This type of delegation doesn’t transfer ownership of the coins from a user to a baker, but rather resembles the action of lending. Bakers who accept the delegation and are chosen for block creation will then have to share their rewards with the users that “lent” them the coins.

In contrast to Delegated Proof of Stake, “regular” and “delegated” bakers coexist and can all take part in block creation. In short, there isn’t a group of delegates, like in traditional Delegated PoS.

On-chain governance and self-amendment

Other singularities of Tezos are its on-chain governance and self-amendment rule, qualities for promoting scalability, decentralisation and collaboration in the network.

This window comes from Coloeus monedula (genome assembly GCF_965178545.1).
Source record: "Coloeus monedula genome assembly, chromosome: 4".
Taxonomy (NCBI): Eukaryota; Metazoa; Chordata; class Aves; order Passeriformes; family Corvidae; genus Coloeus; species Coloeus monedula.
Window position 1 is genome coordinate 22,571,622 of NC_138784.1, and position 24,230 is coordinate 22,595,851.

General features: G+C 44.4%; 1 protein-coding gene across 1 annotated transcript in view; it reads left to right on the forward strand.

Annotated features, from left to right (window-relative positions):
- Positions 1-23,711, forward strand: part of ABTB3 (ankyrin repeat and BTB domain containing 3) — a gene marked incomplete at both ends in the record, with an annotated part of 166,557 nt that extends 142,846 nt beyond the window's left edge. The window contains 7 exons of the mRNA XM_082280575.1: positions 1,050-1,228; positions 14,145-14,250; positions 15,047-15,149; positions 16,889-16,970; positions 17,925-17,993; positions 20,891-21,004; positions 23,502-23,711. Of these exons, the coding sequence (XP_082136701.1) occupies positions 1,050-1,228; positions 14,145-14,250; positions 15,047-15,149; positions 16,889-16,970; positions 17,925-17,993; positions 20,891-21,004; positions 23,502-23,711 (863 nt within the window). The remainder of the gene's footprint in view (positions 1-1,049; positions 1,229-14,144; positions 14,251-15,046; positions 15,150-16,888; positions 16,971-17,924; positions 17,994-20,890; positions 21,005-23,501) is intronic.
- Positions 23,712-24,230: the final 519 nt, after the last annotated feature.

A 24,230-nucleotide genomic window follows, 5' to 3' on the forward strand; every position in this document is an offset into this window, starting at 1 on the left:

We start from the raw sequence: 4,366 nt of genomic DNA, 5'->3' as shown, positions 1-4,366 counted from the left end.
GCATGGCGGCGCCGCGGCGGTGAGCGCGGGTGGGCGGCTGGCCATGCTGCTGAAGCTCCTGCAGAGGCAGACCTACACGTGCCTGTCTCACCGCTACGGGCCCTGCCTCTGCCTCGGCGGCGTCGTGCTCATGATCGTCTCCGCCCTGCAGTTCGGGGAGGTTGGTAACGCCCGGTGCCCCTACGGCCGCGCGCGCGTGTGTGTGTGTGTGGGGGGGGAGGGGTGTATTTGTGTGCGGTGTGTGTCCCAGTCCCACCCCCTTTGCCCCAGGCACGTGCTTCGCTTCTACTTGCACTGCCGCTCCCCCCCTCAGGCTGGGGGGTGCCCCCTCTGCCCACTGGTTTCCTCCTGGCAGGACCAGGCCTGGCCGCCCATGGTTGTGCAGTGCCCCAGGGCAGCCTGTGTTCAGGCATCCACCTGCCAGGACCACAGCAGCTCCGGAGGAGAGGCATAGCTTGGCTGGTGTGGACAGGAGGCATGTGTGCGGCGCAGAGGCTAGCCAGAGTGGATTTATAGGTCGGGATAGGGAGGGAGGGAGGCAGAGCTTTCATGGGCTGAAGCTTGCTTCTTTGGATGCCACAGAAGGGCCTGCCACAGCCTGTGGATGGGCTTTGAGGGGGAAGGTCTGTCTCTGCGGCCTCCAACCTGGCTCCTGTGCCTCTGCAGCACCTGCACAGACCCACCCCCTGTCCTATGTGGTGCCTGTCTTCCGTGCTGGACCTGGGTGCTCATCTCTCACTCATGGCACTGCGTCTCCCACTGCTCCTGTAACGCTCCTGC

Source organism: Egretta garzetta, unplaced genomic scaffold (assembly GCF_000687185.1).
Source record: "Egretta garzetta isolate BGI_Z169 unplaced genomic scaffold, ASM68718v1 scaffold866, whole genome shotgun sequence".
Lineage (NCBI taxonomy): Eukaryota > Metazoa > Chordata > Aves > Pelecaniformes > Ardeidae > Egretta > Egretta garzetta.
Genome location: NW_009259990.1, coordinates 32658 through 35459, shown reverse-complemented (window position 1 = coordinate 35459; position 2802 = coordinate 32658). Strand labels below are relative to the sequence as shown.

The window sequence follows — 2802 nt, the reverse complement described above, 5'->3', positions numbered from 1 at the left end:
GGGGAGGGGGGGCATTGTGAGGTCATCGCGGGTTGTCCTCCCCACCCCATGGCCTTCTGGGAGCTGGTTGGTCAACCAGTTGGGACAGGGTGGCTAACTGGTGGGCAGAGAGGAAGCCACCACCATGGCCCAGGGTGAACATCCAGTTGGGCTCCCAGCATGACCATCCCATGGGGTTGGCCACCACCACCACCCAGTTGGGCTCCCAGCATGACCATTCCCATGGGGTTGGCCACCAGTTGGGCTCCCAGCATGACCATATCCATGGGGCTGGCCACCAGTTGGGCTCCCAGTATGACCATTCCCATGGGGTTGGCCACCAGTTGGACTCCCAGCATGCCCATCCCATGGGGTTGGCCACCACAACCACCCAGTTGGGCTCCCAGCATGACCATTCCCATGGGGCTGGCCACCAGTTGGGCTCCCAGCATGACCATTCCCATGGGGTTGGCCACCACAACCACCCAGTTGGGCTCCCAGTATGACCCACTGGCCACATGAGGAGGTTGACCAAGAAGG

In fact, bakers can not only create blocks, they can also vote to approve or disapprove adjustments or amendments to the protocol. The initial quorum needed to determine the outcome of a vote is set at 80%, but is subject to change based on the average participation. 

If an alteration to the Tezos network is approved by the bakers, it will automatically be implemented on the blockchain through smart contracts. This is the process that earned Tezos the title of self-amending protocol.

Tezos’ on-chain voting system combined with the self-amendment feature make disputes and forks less likely to occur on the blockchain: every upgrade is democratically voted for by bakers and then executed via smart contracts. This means that all upgrades and changes are democratically approved by the community of bakers, virtually eliminating the need for a fork.